The Director-General of the World Health Organisation (WHO), Dr. Tedros Adhanom Ghebreyesus, reminded the world last week that the Coronavirus (COVID-19) pandemic “is far from over.” He was setting down a marker to guide many countries, which are now under pressure to relax the lockdowns they had imposed to check the spread of the pandemic. Public protests against the ‘stay-at-home’ restrictions have been recorded in Nigeria, Ghana, United States, Australia and many countries in Europe. Millions of wage earners have been under hardship; businesses are on the brink and many are anxious to resume normal life after weeks of disruption.
Dr. Ghebreyesus said he was deeply worried about the normal health services for children and about trends in Africa, Eastern Europe, Latin America and some Asian countries. “We have a long road ahead of us and a lot of work to do,” he said.
We consider Dr. Ghebreyesus’s warning to be timely at a time signs of complacency appear to be setting in and the determination to fight the pandemic flagging in some places. In the particular case of Nigeria, it must be stated that the excellent record it set during the Ebola pandemic was due to its vigilance and zero tolerance. It started right from the then President Goodluck Jonathan, who readily deployed resources to tackle the disease. Everyone took a cue, including Dr. Ameyo Adedavoh, the consultant physician, who made the ultimate sacrifice to ensure Ebola did not spread in Nigeria.
But the Coronavirus is a different disease. Unlike Ebola, which spreads through body fluids, COVID-19 spreads through the air with carriers often unaware they have and are spreading the disease through breathing, sneezing, coughing and physical contact of all kinds.
In its short history, the virus has demonstrated how lethal it can be. So far, COVID-19 has claimed the lives of nearly 250,000 people and sickened over three million others. But within that history, it is clear it can be contained, even if still incurable. An all-out strategy to stop its spread tends to work. China is a resounding proof having last week gone through two weeks without a single new infection and on the contrary China has unlocked Wuhan, the city that gave birth to the virus. South Korea has also recorded no new infections in the last few days. Other parts of the world have made remarkable progress through uncompromising approach to the mitigation of the spread. Thus, the WHO DG’s warning should be heeded and this is no time to waver or waffle on tested measures that have been proved to work.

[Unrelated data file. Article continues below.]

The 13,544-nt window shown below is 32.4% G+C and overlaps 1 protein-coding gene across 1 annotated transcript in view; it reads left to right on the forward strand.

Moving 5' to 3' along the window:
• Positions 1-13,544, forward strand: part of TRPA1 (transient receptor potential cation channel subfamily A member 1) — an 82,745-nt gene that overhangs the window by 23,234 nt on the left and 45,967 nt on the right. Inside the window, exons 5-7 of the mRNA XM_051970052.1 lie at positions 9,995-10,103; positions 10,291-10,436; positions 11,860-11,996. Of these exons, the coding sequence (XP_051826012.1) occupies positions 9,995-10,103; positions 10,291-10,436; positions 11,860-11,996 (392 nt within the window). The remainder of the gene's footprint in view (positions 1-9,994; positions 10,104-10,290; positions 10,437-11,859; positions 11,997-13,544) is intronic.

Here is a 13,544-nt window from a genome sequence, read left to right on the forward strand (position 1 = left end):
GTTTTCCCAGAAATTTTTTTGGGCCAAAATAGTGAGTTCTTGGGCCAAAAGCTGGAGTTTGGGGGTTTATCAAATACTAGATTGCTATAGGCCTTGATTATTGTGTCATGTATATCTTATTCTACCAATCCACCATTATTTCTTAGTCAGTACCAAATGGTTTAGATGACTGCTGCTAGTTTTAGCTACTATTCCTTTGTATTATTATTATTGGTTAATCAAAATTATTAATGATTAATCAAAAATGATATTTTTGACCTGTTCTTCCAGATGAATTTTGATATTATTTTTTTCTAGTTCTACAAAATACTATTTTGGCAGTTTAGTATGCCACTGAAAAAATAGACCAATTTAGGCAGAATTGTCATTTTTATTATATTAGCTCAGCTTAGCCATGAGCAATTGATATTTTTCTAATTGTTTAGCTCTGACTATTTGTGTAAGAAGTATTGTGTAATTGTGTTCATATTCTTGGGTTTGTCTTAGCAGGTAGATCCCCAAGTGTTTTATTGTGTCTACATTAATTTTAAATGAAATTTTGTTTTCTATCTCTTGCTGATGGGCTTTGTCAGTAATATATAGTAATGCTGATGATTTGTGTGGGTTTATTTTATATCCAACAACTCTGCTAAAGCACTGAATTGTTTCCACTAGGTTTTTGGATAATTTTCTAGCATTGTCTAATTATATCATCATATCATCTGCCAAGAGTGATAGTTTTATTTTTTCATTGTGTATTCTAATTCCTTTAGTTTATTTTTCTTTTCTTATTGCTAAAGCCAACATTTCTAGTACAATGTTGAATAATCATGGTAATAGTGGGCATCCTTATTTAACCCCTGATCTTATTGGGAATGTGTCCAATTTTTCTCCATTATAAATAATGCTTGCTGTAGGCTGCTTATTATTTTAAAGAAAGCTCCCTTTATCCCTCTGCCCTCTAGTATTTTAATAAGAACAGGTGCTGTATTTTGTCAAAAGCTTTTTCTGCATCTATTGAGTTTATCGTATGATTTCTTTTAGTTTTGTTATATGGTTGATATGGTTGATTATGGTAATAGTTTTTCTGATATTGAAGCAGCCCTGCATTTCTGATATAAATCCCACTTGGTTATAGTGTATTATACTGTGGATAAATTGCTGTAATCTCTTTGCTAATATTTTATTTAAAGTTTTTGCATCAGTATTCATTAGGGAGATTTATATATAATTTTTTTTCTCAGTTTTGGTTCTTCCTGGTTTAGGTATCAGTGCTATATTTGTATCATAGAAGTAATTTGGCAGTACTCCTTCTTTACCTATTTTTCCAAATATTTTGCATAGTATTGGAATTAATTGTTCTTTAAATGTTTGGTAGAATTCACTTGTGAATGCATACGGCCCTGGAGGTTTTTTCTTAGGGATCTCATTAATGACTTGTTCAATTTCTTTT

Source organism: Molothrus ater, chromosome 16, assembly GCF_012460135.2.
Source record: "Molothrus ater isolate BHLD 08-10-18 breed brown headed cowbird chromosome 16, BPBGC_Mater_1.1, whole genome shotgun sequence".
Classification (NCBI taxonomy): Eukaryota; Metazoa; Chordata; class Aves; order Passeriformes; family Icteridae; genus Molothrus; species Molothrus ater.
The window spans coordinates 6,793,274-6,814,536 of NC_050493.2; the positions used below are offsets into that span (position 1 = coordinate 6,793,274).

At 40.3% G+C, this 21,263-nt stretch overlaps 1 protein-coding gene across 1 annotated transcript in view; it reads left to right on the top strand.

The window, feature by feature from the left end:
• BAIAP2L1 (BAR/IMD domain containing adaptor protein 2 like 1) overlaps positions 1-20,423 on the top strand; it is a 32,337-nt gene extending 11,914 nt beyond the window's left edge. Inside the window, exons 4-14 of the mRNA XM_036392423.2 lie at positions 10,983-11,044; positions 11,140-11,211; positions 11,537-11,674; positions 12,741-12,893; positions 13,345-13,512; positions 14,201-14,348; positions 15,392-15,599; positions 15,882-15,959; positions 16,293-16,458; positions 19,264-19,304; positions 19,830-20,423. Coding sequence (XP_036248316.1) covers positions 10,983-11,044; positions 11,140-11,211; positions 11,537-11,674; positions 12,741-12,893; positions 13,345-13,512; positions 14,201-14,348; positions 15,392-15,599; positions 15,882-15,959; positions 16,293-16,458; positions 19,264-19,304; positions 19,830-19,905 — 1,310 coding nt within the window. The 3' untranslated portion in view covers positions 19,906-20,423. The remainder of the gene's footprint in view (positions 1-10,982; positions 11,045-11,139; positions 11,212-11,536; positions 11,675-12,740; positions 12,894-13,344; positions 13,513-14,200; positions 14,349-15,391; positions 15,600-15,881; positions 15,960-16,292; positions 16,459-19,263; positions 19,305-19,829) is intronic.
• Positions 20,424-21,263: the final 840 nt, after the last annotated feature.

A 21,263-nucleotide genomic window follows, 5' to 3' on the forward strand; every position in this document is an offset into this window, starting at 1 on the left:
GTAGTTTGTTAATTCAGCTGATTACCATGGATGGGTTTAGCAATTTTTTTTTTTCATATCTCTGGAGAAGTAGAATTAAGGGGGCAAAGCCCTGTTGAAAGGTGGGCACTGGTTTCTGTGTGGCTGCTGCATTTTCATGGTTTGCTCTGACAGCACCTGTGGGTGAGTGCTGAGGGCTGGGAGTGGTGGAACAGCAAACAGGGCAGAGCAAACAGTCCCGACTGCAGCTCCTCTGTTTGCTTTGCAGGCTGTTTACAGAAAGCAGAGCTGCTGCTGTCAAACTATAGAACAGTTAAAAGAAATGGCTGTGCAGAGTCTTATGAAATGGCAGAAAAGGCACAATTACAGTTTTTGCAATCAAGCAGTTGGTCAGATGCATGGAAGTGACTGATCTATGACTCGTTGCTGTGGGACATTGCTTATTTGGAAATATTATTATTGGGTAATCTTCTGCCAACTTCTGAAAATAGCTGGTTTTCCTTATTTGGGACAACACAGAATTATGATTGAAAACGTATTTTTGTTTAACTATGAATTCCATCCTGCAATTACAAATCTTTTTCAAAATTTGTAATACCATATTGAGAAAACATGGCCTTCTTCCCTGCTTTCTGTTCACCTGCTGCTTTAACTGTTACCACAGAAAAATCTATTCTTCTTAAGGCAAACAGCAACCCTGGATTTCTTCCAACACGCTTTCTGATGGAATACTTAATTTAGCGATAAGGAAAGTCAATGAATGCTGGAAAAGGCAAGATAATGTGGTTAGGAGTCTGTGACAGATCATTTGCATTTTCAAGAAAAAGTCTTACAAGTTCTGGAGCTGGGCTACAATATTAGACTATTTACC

The Nigerian Task Force on COVID-19 has shown itself a determined, focused group whose handicap has been the fewness of its testing. That shortcoming makes it impossible to know where the virus is, and the extent and the degree of infection of the Nigerian population. This has raised a great deal of fear and suspicion that the figures may be masking undeclared patients. Last week, the dismal number of Nigeria’s testing showed it was five per cent of that of South Africa, six per cent of Egypt’s and 10 per cent of Ghana’s. On
May 1, African countries with big numbers of infections were South Africa, 5,647; Egypt, 5,537; Morocco, 4,423; Algeria, 4,006; Ghana, 2,074; Nigeria, 1, 932; and Cameroon, 1,832. The least infected were Lesotho, zero; Comoros, one; Mauritania eight; Gambia, 12; Angola, 27; Benin, 64; Chad, 73; Togo, 116; Niger, 719, and Kenya, 396.
The WHO insists on six conditions, which must be met to relax restrictions including the fact that the source of each infection must be clearly identified. It requires health authorities to detect and test all cases as well as ensuring that all contacts are quarantined. All confirmed cases must be effectively isolated and all close contacts must be traced and quarantined for 14 days. Places with vulnerable populations must have their risks minimised, like nursing homes. In Nigeria, the task force is encouraging the dispersal of the Almajiris and where possible inmates in correction facilities. Work places must create preventive measure. Social distancing and behavioural modifications to prevent the spread must be maintained.
Many experts continue to wonder why there had been so few infections in Africa. While many say they don’t know, others think the infections are under-reported because of the absence of testing equipment and facilities. Others, however, note that the population is much younger than in Europe and China. The median population age in the United Kingdom is 40.2 and in China it is 37, but this figure is 17.9 in Nigeria, Africa’s most populous country.